CASE 1: N16-032 (4084301-00)


Signalment: 13 yrs of age, spayed female, Golden Retriever, Canis lupus familiaris, canine.



It was reported that the patient had decreased appetite and lethargy for the past 1-2 weeks and had diarrhea for ~1 day. She had a history of seizures for the past ~3 years; her last seizure was 1 month ago. The patient had a generalized lymphadenopathy (lymphoma). Patient was on phenobarbital, was obese and was 5-7% dehydrated.


Gross Pathology:

Relevant gross pathologic findings included: Multiple (n=10) well-demarcated, unattached, soft, white, lipid-like masses (lipomas) ranging from 4-20 cm in diameter, were present in the subcutis. There was generalized enlargement of peripheral lymph nodes ~4 times larger than normal. The left caudal lung lobe had a 1 cm focal firm, dark red area of depression. The right ventricular free wall was 3 mm and the left was 7 mm (right:left ratio of 1:2.3). The right and left kidney contained innumerable miliary white foci throughout the cortical parenchyma. A 3mm cyst was present on the cortical surface of the right kidney. The parietal lobe of the left cerebral hemisphere was depressed by an approximately 2.2x1.5x2 cm firm mass originating from the dura mater (meningioma).


Laboratory results:

Cytology: It was reported that ante-mortem cytology of blood smears from this animal were consistent with lymphoid leukemia.

Special staining: Under polarized light, Congo Red special stain revealed apple-green birefringence of material effacing glomeruli and cardiac vessel.


Microscopic description:

The microscopic findings for the submitted tissues are:


Kidneys: Glomeruli are diffusely and globally obscured and expanded by amorphous homogenous pale eosinophilic to amphophilic material (amyloid). Bowman's capsules are variably thickened and there is marked synechia formation. The interstitium is diffusely infiltrated with small to moderate amounts of lymphocytes and plasma cells.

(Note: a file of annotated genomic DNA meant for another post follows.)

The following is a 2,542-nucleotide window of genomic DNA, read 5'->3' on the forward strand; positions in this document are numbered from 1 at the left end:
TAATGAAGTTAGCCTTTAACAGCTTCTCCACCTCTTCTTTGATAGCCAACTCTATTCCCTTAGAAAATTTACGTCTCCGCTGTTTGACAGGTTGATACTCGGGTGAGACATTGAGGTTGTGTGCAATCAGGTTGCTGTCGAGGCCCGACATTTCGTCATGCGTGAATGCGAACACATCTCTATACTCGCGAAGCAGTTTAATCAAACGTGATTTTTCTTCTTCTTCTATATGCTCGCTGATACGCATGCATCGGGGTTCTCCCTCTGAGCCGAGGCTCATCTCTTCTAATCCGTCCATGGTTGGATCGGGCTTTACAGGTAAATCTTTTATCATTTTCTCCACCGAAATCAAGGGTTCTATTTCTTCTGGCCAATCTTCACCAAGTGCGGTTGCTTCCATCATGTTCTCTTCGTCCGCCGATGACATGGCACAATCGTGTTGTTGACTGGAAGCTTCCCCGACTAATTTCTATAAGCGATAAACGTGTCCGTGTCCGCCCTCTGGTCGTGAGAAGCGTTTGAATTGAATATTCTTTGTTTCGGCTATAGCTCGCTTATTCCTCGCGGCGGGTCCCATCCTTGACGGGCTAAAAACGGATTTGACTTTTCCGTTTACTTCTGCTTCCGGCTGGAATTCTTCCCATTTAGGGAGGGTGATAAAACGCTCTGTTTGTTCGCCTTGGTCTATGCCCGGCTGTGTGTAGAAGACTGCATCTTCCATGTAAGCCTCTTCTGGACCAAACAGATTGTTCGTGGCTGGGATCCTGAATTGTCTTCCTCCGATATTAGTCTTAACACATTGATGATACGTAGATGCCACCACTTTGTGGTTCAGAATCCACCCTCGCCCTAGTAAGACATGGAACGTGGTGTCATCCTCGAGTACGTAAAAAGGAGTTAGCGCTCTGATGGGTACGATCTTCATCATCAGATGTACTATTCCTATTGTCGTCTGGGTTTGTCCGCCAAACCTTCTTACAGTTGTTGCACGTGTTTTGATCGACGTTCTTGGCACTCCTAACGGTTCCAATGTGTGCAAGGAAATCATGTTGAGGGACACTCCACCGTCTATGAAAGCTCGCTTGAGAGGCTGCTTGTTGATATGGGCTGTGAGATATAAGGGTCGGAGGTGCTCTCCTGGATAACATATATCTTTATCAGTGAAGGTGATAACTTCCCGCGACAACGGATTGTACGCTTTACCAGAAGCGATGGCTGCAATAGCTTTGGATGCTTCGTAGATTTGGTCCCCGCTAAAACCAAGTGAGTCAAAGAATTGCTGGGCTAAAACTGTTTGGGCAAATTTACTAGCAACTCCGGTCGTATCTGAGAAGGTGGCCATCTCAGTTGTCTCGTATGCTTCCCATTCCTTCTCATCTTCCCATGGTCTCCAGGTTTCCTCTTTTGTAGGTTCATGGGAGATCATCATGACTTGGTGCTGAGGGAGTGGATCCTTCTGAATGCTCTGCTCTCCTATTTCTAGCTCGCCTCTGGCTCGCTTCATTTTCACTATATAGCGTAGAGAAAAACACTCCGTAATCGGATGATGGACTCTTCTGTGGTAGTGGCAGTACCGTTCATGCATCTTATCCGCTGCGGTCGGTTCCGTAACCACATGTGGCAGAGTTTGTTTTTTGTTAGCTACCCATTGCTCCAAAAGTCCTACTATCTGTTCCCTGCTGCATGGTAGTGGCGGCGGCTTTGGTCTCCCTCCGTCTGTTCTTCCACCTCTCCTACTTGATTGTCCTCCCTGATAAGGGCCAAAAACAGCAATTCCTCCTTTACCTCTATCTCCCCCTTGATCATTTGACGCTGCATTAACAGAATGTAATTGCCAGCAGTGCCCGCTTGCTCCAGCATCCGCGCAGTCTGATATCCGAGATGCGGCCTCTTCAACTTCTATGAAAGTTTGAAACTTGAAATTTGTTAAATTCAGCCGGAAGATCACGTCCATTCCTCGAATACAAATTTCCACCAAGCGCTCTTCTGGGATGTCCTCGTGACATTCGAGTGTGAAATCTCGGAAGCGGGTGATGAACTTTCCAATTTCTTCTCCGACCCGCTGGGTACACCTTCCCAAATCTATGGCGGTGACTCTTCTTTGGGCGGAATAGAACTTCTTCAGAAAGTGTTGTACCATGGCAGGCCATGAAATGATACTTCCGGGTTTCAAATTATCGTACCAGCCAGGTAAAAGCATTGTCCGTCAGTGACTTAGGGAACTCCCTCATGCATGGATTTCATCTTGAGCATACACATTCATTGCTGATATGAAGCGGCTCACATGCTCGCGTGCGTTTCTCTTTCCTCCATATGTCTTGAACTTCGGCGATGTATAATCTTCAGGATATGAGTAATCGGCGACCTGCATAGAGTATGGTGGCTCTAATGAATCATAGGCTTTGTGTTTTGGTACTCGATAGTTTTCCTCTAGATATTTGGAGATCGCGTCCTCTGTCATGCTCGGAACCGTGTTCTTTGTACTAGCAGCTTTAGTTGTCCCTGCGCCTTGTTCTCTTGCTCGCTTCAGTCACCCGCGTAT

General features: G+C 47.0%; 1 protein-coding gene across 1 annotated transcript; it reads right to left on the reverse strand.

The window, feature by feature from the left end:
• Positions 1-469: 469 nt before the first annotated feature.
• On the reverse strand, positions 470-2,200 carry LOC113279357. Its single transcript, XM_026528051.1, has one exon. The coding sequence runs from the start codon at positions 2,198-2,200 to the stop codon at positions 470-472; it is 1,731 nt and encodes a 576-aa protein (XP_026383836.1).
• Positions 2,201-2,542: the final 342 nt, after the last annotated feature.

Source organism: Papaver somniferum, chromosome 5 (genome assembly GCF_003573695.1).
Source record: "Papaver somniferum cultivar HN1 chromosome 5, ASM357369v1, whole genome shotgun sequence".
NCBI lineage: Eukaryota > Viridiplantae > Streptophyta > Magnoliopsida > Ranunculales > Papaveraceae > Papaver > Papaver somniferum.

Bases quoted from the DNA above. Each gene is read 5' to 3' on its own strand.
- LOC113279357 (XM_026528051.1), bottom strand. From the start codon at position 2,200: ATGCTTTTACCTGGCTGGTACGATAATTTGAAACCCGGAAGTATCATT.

Heart: Arteries and arterioles throughout the myocardium frequently have transmural thickening of the vessel wall by amorphous pale amphophilic material (amyloid). Affected vessels often have recanalization characterized by multiple small caliber spaces. There is marked endocardial fibrosis and few scattered multifocal areas of mild to moderate interstitial fibrosis; associated cardiac myocytes are shrunken and fragmented (degeneration). There are also a few multifocally extensive areas of myocardial loss and replacement by adipose tissue and scattered macrophages, lymphocytes and plasma cells.


Contributor's morphologic diagnosis:

Kidney: Severe diffuse global glomerular amyloidosis

Heart: Submassive severe coronary arterial wall amyloidosis with recanalization

Heart: Moderate multifocal interstitial myocardial fibrosis and fatty infiltration with myocardial degeneration.


Morphologic diagnoses for tissues not submitted:

Meninges: Meningioma

Brain: Meningioma-associated cerebrocortical compression with locally extensive astrocytosis, oligodendrogliosis, neuronal satellitosis and periglial edema

Lymph node and Spleen: Metastasis of lymphoid leukemia

Lung: Focal bronchioloalveolar carcinoma, well-differentiated


Contributor's comment:

The animal in this case had multiple neoplastic processes. The neoplastic leukemic lymphoid cells were effacing the lymph nodes, in pericapsular vessels associated with lymph nodes and multifocally present in the spleen. This neoplasm is considered the primary cause of illness in this case. The meningioma and its compression against the parietal lobe of the brain resulted in seizures. There was also a well-differentiated bronchioloalveolar carcinoma identified in one site in the lung.


Amyloidosis can be secondary to chronic inflammatory or neoplastic processes; considering the multiple neoplasms in this case, including lymphoid leukemia, it is likely that the amyloid deposition in the kidney, and possible the myocardial vasculature as well, was secondary to other disease processes going on. The amyloid deposition in the vessels of the heart may also be secondary to aging, as senile amyloid plaques have been reported in muscular arteries of the myocardium, lungs, and spleen of old dogs. The cause of the myocardial lesions may be secondary to the vascular amyloidosis in the heart and impaired oxygenation of the associated musculature.


The term amyloid refers to a group of glycoproteins whose protein components represent ?-pleated sheet patterns. In a healthy patient, the immune system is usually able to either repair (chaperones) or degrade (ubiquitin-proteosome pathway) these proteins. However, if the body is unable to perform such feats, one can end up with amyloidosis. These proteins deposit into organs and result in pressure atrophy of adjacent cells as they accumulate.


Amyloidosis can be classified into systemic (amyloid deposits in multiple organs) and localized (single organ) amyloidosis, and further categorized into primary and secondary amyloidosis. Primary amyloidosis, which is associated with the amyloid light chain (AL form), is the most common form in humans, while secondary amyloidosis, which is associated with the amyloid-associated (AA) form, is most common in animals.